Human rights groups on Wednesday questioned a plan by the Philippine government to have policemen accompany doctors as they conduct house-to-house searches for COVID-19 patients, saying it could lead to abuses.
On Tuesday, Interior Secretary Eduardo Año announced that police would escort health care personnel to check on coronavirus patients at their homes and then help bring them to COVID-19 isolation facilities, if needed. The government is calling the operation Oplan Kalinga (Care Strategy).
But instead of finding sick people in their homes, the police-backed health workers risk facing a reticent public wary of a government that has been blamed for thousands of deaths under its drug war, Chel Diokno, a well-known Philippine human rights lawyer, told BenarNews.
“If house-to-house visits are really necessary, health officials should be doing them,” said Diokno, who heads the Free Legal Assistance Group. “Police visits will only sow fear and may even cause the virus to spread even more.”
In recent days, the Philippines has seen a new surge in confirmed COVID-19 cases.
On Wednesday, the Department of Health confirmed 1,392 news cases and 11 more deaths from the virus within the previous 24 hours, bringing the nationwide total to 58,850 cases and 1,614 deaths. Nearly 21,000 Filipinos have recovered.
The Philippines ranks second behind Indonesia among Southeast Asian countries hit hardest by the pandemic in terms of total confirmed cases and deaths, according to the latest data compiled by disease experts at U.S.-based Johns Hopkins University.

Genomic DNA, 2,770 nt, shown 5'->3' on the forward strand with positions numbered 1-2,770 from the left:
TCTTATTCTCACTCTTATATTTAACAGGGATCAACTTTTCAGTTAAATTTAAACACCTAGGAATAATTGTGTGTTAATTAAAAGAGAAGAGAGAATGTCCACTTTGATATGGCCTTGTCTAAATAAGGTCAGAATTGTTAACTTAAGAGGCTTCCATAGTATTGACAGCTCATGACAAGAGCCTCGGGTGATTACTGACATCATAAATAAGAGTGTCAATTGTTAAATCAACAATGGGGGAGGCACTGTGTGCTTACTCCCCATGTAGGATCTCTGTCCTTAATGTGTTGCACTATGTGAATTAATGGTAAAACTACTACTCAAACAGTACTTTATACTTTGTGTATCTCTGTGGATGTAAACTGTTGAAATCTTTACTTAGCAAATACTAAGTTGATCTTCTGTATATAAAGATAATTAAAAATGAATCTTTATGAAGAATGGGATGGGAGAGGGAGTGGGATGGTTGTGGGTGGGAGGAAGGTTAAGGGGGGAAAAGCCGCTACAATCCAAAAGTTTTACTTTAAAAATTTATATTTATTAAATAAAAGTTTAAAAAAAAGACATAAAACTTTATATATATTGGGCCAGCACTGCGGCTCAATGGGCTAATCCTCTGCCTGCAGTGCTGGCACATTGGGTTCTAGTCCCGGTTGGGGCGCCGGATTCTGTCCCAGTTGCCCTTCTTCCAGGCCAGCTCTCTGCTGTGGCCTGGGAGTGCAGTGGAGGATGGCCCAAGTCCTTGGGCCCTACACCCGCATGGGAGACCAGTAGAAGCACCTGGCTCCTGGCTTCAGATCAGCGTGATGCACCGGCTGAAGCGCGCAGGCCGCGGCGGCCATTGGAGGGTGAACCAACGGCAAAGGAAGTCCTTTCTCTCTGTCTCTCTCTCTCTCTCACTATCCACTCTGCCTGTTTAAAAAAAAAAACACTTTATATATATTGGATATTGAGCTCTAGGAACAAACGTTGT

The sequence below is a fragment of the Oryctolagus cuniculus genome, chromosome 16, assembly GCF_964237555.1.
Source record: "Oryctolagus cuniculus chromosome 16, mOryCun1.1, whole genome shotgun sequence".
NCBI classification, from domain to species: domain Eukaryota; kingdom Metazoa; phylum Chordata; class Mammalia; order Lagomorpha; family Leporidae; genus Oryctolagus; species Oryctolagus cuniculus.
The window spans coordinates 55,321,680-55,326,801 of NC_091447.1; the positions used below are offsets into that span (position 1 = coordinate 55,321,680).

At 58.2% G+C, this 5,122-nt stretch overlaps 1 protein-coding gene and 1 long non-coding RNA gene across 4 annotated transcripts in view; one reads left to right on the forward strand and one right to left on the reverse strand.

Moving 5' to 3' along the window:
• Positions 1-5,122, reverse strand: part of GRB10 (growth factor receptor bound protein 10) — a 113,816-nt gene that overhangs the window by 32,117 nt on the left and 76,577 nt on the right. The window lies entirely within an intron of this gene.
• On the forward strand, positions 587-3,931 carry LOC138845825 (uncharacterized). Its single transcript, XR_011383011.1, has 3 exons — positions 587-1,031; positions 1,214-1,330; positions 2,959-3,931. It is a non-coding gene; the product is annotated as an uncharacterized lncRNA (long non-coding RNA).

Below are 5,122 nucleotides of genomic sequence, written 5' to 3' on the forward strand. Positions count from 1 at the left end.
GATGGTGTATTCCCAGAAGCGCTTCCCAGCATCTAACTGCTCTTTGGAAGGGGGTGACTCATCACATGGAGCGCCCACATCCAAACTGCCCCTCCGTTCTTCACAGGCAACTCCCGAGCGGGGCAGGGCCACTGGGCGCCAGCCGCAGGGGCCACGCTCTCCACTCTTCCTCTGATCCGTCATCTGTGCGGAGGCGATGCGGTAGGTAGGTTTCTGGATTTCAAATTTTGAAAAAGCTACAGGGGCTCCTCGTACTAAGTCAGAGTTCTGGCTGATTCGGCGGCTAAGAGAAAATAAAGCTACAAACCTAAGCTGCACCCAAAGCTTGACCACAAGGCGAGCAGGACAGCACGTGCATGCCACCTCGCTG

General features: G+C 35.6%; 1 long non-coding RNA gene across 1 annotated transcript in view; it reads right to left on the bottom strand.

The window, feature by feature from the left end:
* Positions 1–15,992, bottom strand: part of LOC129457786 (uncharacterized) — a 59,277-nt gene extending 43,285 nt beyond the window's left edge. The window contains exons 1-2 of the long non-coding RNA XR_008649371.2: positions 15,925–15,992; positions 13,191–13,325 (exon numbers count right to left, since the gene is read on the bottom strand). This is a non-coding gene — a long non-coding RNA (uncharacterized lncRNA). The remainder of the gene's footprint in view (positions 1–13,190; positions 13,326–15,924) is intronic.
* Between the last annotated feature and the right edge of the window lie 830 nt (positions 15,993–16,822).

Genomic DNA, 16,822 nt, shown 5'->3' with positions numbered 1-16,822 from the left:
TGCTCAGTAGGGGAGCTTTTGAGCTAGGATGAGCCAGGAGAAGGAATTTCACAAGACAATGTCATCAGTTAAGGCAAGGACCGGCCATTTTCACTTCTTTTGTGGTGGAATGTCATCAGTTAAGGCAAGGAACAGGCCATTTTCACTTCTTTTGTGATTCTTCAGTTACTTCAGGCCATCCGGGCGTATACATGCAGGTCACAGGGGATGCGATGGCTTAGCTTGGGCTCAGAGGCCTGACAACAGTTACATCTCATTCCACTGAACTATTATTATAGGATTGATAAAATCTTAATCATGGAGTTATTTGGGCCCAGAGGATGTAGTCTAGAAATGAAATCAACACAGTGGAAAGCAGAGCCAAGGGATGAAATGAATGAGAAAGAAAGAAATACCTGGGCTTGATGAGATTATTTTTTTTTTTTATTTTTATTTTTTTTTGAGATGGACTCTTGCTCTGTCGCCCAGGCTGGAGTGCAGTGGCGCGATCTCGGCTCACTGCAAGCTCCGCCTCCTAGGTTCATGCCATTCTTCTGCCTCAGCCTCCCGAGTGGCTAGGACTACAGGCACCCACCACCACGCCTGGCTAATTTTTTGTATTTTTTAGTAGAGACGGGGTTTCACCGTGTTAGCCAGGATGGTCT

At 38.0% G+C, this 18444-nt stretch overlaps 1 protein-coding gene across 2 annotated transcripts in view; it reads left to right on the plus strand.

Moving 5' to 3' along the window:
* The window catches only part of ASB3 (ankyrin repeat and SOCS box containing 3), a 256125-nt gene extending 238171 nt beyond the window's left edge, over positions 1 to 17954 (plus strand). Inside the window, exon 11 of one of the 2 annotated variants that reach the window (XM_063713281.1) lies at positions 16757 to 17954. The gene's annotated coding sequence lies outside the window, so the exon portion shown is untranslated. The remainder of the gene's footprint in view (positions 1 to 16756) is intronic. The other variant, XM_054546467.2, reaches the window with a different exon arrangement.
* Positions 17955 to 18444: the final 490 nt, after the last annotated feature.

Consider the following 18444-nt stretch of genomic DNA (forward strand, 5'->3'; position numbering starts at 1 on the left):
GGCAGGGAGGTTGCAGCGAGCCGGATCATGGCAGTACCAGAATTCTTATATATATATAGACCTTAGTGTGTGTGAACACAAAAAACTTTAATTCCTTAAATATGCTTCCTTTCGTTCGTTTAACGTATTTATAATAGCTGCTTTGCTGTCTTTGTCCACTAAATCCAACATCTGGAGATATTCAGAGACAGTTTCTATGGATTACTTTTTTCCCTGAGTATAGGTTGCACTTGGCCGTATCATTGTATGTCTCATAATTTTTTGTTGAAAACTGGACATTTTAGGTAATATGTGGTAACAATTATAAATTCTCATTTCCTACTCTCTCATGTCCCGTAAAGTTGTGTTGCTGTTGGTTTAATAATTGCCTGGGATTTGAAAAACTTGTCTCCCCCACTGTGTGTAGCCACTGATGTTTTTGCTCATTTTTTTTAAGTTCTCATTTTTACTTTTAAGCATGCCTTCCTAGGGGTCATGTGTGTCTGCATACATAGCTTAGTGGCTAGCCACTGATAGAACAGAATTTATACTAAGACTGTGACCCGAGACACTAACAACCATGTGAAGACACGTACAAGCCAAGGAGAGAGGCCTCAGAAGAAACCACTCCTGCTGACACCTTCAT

The College Editors Guild of the Philippines, the oldest alliance of university publications here, hit out at the government for its police approach to the health crisis. The plan, the guild alleged, is actually targeted at dissenters, specifically to those who questioned the Duterte administration’s deadly crackdown on narcotics, a campaign that has lasted four years.
The police is “preying on the poor and arresting whomever they think is worth putting in jail,” the group said. “One of the biggest concerns is if this would turn an Oplan Tokhang 2.0 similar to the events that transpired during the first wave of extrajudicial killings.”
Tokhang is a combination of two Filipino words that mean “knock” and “plead.” Under the plan, policemen were supposed to search for drug users and addicts house-to-house and plead to them to undergo rehabilitation.
This has, however, taken on a different meaning because thousands of drug suspects have been killed instead in alleged shootouts with the police. Tokhang, in street parlance here, now means to be killed or be gunned down without a fight.
Under Oplan Kalinga, the government said that those who could not properly go into quarantine at home because they were living with the vulnerable, or have no rooms of their own and private bathrooms, would be taken to a private facility.
On Wednesday, presidential spokesman Harry Roque played down such fears that house-to-house searches involving police officers could lead to abuses. He emphasized that health workers would be the ones leading the transfer of COVID-19 patients to quarantine sites.
Police, he said, would only be backing them up. He did not explain why health workers needed to be backed up by officers.
“Police presence is merely to provide support or assistance in the transport of patients and the implementation of lockdown in the affected area,” Roque said in a statement.
Stressing that the government was mandated to protect its citizens, Roque said contact tracing was a “valid and lawful exercise.”
“Let us not delve into the unproductive speculation and instead help our communities to be COVID-19 free,” he said.